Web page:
We read "For the Union Dead," of course, one of his greatest poems, and "Skunk Hour," and a a number of his other poems, and we talked about "confessional poetry," which was then somehow still controversial, rather than normative and passé--does anyone even blink an eye these days when poets put all their business on the page or screen, and thus in the (virtual) street?--though Lowell had been angling at confessionalism from the very beginning, with his family, one of the most prominent in New England and 19th century America, as his starting point. By the 1990s, though, Lowell's multiple marriages and lifelong nuttiness were the story, rather than the poetry. I sometimes wonder if he's taught or discussed as he once was. (When I suggested adding him to my syllabus, one friend, a scholar, seemed a bit chary.) One of my senior colleagues did tell me that in a graduate course on 19th and 20th century American poetry she recently taught, Lowell (like Gwendolyn Brooks and Elizabeth Bishop) was one of the post-WW II poets she looked at (the others were Allen Ginsberg and John Ashbery); is this the case elsewhere?
One of the poems we'll be looking at is one of my favorites by Lowell, from Life Studies, which captures his voice public stance and voice so perfectly, "Memories of West Street and Lepke." The poem recounts his reflection, from the vantage point of the 1950s in Boston, of the year he spent as a conscientious objector in a New York jail. Every beat and every image in the poem carries the charge of irony, of the deflation of middle age and unsettled retrospection that would blossom some years later in the even more candid lyrics of The Dolphin and similar books. (Of course there were certain things he would never confess, such as the fact that one of his most outrageous episodes of madness, at Yaddo, might have been provoked in part by his sleeping with a notable Black Chicago painter, Charles Sebree.)
I also think of Lowell's letters to Elizabeth Bishop (tomorrow!), which I taught several years ago in another class, and how dismissive and horrified he was of the "passionate" young poets Allen Ginsberg and Gregory Corso, who paid a visit to his Boston home--they were, in their teeming filthiness and enthusiasm a bit much, a connection that could not fully occur, for the always-to-the-end haut bourgeois Brahmin. Now, the poem:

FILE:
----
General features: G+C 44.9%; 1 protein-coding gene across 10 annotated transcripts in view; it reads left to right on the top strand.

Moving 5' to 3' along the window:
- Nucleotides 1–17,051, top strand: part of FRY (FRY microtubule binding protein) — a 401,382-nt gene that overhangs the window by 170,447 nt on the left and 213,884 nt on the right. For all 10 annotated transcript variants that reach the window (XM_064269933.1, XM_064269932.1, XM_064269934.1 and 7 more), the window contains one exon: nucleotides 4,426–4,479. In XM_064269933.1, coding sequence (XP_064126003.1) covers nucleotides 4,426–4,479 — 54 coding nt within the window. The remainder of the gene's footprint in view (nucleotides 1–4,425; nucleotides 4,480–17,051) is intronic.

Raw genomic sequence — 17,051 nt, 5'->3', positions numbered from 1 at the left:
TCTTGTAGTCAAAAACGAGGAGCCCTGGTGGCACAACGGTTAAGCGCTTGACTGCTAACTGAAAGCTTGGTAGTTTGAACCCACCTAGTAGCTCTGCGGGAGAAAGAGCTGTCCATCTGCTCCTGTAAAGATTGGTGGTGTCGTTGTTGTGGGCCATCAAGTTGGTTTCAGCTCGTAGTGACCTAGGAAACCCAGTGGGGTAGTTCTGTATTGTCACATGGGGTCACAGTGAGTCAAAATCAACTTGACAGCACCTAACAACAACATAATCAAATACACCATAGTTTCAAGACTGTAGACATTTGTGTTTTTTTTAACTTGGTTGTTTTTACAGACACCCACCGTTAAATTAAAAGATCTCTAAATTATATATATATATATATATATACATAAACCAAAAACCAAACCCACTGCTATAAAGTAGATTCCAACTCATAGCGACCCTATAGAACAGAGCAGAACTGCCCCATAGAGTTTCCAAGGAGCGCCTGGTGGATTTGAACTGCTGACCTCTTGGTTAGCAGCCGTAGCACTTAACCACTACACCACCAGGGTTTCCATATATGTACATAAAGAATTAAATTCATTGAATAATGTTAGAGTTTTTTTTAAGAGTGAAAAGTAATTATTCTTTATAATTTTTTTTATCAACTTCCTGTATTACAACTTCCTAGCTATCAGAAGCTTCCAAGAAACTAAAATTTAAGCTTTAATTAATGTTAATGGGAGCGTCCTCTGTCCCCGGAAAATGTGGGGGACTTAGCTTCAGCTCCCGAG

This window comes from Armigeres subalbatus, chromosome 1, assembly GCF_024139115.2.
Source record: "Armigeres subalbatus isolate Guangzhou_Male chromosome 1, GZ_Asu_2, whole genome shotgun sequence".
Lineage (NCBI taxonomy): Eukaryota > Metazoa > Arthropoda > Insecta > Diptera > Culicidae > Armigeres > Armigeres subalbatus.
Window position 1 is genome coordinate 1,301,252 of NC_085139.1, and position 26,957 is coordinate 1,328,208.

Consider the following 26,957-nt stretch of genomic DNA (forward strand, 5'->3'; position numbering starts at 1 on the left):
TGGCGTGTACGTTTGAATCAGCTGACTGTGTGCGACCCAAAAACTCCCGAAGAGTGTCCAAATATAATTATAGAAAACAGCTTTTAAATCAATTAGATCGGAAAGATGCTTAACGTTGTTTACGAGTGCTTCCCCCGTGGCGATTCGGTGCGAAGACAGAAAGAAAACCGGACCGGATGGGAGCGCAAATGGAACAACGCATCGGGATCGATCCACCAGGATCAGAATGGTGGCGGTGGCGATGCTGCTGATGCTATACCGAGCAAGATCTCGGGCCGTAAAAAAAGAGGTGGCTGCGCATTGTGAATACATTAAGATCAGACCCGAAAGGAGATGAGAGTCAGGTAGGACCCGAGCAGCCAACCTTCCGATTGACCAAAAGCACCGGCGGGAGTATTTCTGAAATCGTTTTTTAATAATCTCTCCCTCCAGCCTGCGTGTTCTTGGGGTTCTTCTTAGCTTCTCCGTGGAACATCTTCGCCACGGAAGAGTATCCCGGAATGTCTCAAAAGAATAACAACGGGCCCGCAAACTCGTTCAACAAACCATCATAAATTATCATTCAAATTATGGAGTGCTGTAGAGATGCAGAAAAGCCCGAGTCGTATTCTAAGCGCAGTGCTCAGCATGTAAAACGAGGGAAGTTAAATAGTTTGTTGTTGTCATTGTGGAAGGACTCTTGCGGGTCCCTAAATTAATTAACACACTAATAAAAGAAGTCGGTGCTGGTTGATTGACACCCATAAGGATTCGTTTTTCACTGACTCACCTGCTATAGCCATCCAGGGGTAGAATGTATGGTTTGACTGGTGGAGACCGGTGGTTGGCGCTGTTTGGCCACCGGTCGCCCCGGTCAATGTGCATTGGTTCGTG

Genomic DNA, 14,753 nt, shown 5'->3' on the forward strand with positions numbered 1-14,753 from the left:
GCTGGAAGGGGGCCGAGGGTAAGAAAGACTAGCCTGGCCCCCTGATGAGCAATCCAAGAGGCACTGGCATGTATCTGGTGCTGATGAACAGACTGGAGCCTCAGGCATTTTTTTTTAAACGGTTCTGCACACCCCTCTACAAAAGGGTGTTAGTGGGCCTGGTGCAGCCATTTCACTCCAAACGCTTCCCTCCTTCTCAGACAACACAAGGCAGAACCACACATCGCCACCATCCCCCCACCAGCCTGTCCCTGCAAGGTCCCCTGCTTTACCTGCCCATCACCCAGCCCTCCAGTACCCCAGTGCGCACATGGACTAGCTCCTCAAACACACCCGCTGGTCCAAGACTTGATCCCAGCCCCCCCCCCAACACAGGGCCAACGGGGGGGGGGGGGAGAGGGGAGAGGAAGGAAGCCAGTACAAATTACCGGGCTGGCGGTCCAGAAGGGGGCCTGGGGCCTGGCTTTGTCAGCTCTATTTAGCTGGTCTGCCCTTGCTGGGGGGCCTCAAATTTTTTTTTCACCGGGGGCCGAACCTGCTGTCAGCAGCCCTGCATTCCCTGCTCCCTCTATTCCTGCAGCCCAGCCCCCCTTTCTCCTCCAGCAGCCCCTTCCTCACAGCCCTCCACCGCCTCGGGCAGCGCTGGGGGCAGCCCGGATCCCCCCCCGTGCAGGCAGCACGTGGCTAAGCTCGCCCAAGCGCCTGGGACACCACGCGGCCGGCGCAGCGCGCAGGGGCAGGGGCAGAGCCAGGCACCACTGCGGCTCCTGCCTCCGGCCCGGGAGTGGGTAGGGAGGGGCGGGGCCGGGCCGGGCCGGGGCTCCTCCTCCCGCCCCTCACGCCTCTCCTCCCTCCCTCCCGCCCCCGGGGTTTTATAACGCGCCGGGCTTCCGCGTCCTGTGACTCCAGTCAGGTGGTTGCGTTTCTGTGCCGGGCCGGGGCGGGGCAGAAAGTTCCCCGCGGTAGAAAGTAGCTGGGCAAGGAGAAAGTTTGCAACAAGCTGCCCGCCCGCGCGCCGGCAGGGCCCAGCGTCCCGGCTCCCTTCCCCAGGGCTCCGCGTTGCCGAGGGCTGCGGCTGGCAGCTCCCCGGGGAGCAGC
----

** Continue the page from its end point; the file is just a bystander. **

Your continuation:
Memories of West Street and Lepke
Only teaching on Tuesdays, book-worming
in pajamas fresh from the washer each morning,
I hog a whole house on Boston's
"hardly passionate Marlborough Street,"
where even the man
scavenging filth in the back alley trash cans,
has two children, a beach wagon, a helpmate,
and is "a young Republican."
I have a nine months' daughter,
young enough to be my granddaughter.
Like the sun she rises in her flame-flamingo infants' wear.
These are the tranquilized Fifties,
and I am forty. Ought I to regret my seedtime?
I was a fire-breathing Catholic C.O.,
and made my manic statement,
telling off the state and president, and then
sat waiting sentence in the bull pen
beside a negro boy with curlicues
of marijuana in his hair.
Given a year,
I walked on the roof of the West Street Jail, a short
enclosure like my school soccer court,
and saw the Hudson River once a day
through sooty clothesline entanglements
and bleaching khaki tenements.
Strolling, I yammered metaphysics with Abramowitz,
a jaundice-yellow ("it's really tan")
and fly-weight pacifist,
he wore rope shoes and preferred fallen fruit.
He tried to convert Bioff and Brown,
the Hollywood pimps, to his diet.
Hairy, muscular, suburban,
wearing chocolate double-breasted suits,
they blew their tops and beat him black and blue.
I was so out of things, I'd never heard
of the Jehovah's Witnesses.
"Are you a C.O.?" I asked a fellow jailbird.
"No," he answered, "I'm a J.W."
He taught me the "hospital tuck,"
and pointed out the T-shirted back
of Murder Incorporated's Czar Lepke,
there piling towels on a rack,
or dawdling off to his little segregated cell full
of things forbidden to the common man:
a portable radio, a dresser, two toy American
flags tied together with a ribbon of Easter palm.
Flabby, bald, lobotomized,
he drifted in a sheepish calm,
where no agonizing reappraisal
jarred his concentration on the electric chair
hanging like an oasis in his air
of lost connections....
Copyright © Robert Lowell, 1959. All rights reserved.